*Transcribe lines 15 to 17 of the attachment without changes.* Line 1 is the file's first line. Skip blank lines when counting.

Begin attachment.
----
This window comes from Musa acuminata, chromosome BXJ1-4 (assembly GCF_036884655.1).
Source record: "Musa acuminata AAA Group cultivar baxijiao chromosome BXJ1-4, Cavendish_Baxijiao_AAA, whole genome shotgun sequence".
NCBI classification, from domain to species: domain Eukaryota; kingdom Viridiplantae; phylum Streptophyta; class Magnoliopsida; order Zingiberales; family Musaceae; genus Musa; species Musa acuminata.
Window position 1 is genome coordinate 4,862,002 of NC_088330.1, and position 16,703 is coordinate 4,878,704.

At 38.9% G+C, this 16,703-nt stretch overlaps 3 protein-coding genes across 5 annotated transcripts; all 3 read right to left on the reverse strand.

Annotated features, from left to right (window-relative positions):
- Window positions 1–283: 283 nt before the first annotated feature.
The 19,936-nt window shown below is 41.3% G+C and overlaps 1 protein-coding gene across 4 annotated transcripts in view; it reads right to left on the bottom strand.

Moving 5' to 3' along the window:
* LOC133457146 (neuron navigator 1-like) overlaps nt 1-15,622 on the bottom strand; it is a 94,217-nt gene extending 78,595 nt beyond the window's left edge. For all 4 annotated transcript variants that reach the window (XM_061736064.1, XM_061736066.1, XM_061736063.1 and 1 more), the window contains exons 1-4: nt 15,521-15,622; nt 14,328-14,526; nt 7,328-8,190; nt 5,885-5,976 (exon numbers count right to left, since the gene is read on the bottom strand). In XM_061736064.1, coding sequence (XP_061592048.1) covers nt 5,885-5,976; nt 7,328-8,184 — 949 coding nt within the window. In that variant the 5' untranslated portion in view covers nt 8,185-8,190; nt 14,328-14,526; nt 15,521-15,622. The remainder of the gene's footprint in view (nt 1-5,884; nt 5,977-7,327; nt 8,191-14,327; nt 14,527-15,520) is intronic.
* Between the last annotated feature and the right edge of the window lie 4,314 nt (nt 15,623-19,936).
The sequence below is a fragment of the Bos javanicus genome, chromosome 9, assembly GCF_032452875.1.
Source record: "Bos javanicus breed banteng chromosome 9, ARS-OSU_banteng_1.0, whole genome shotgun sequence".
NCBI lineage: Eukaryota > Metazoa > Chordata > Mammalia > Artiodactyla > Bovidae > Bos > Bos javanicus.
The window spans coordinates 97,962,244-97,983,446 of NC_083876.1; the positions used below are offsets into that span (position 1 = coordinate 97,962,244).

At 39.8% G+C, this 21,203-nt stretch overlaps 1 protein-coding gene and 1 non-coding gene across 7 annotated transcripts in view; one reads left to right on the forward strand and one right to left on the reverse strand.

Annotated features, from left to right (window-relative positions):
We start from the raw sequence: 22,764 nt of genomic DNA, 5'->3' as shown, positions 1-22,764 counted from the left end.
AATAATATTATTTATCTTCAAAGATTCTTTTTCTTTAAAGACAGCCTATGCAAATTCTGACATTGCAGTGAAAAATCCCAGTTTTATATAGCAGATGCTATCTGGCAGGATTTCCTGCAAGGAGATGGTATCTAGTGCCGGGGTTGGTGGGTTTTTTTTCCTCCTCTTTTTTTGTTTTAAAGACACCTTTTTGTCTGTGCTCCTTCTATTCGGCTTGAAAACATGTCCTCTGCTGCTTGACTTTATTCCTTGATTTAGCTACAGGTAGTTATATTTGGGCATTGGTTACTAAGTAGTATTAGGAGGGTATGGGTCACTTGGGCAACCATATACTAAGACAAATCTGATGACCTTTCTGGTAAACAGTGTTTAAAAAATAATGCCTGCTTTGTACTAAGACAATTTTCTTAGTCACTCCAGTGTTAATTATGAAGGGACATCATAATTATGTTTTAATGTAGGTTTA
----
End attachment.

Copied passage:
The window spans coordinates 97,962,244-97,983,446 of NC_083876.1; the positions used below are offsets into that span (position 1 = coordinate 97,962,244).

At 39.8% G+C, this 21,203-nt stretch overlaps 1 protein-coding gene and 1 non-coding gene across 7 annotated transcripts in view; one reads left to right on the forward strand and one right to left on the reverse strand.

Annotated features, from left to right (window-relative positions):